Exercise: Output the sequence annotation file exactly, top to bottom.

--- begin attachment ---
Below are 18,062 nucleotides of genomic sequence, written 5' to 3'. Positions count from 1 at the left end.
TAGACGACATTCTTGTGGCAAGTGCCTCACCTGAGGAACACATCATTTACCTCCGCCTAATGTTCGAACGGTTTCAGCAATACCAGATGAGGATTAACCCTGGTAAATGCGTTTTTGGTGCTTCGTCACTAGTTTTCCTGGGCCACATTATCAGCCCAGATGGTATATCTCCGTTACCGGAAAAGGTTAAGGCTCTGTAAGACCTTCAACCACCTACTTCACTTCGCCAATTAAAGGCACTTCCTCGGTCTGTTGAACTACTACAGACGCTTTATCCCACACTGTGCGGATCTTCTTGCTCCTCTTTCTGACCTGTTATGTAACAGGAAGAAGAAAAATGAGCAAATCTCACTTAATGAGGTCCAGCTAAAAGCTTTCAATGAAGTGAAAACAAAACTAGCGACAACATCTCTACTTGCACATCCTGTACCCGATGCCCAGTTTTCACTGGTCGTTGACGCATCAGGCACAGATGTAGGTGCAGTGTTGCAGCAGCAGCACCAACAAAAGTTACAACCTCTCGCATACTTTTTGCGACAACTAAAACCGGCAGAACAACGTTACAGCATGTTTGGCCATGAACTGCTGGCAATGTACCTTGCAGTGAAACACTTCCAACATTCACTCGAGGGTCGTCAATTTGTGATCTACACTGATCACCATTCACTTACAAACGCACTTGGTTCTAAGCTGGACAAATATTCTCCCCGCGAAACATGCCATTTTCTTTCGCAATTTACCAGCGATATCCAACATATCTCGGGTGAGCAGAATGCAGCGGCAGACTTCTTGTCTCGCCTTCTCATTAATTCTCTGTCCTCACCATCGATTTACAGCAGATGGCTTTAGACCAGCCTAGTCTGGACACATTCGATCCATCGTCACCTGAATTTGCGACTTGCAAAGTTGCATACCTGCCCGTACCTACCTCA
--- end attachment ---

Below are 18,062 nucleotides of genomic sequence, written 5' to 3'. Positions count from 1 at the left end.
TAGACGACATTCTTGTGGCAAGTGCCTCACCTGAGGAACACATCATTTACCTCCGCCTAATGTTCGAACGGTTTCAGCAATACCAGATGAGGATTAACCCTGGTAAATGCGTTTTTGGTGCTTCGTCACTAGTTTTCCTGGGCCACATTATCAGCCCAGATGGTATATCTCCGTTACCGGAAAAGGTTAAGGCTCTGTAAGACCTTCAACCACCTACTTCACTTCGCCAATTAAAGGCACTTCCTCGGTCTGTTGAACTACTACAGACGCTTTATCCCACACTGTGCGGATCTTCTTGCTCCTCTTTCTGACCTGTTATGTAACAGGAAGAAGAAAAATGAGCAAATCTCACTTAATGAGGTCCAGCTAAAAGCTTTCAATGAAGTGAAAACAAAACTAGCGACAACATCTCTACTTGCACATCCTGTACCCGATGCCCAGTTTTCACTGGTCGTTGACGCATCAGGCACAGATGTAGGTGCAGTGTTGCAGCAGCAGCACCAACAAAAGTTACAACCTCTCGCATACTTTTTGCGACAACTAAAACCGGCAGAACAACGTTACAGCATGTTTGGCCATGAACTGCTGGCAATGTACCTTGCAGTGAAACACTTCCAACATTCACTCGAGGGTCGTCAATTTGTGATCTACACTGATCACCATTCACTTACAAACGCACTTGGTTCTAAGCTGGACAAATATTCTCCCCGCGAAACATGCCATTTTCTTTCGCAATTTACCAGCGATATCCAACATATCTCGGGTGAGCAGAATGCAGCGGCAGACTTCTTGTCTCGCCTTCTCATTAATTCTCTGTCCTCACCATCGATTTACAGCAGATGGCTTTAGACCAGCCTAGTCTGGACACATTCGATCCATCGTCACCTGAATTTGCGACTTGCAAAGTTGCATACCTGCCCGTACCTACCTCA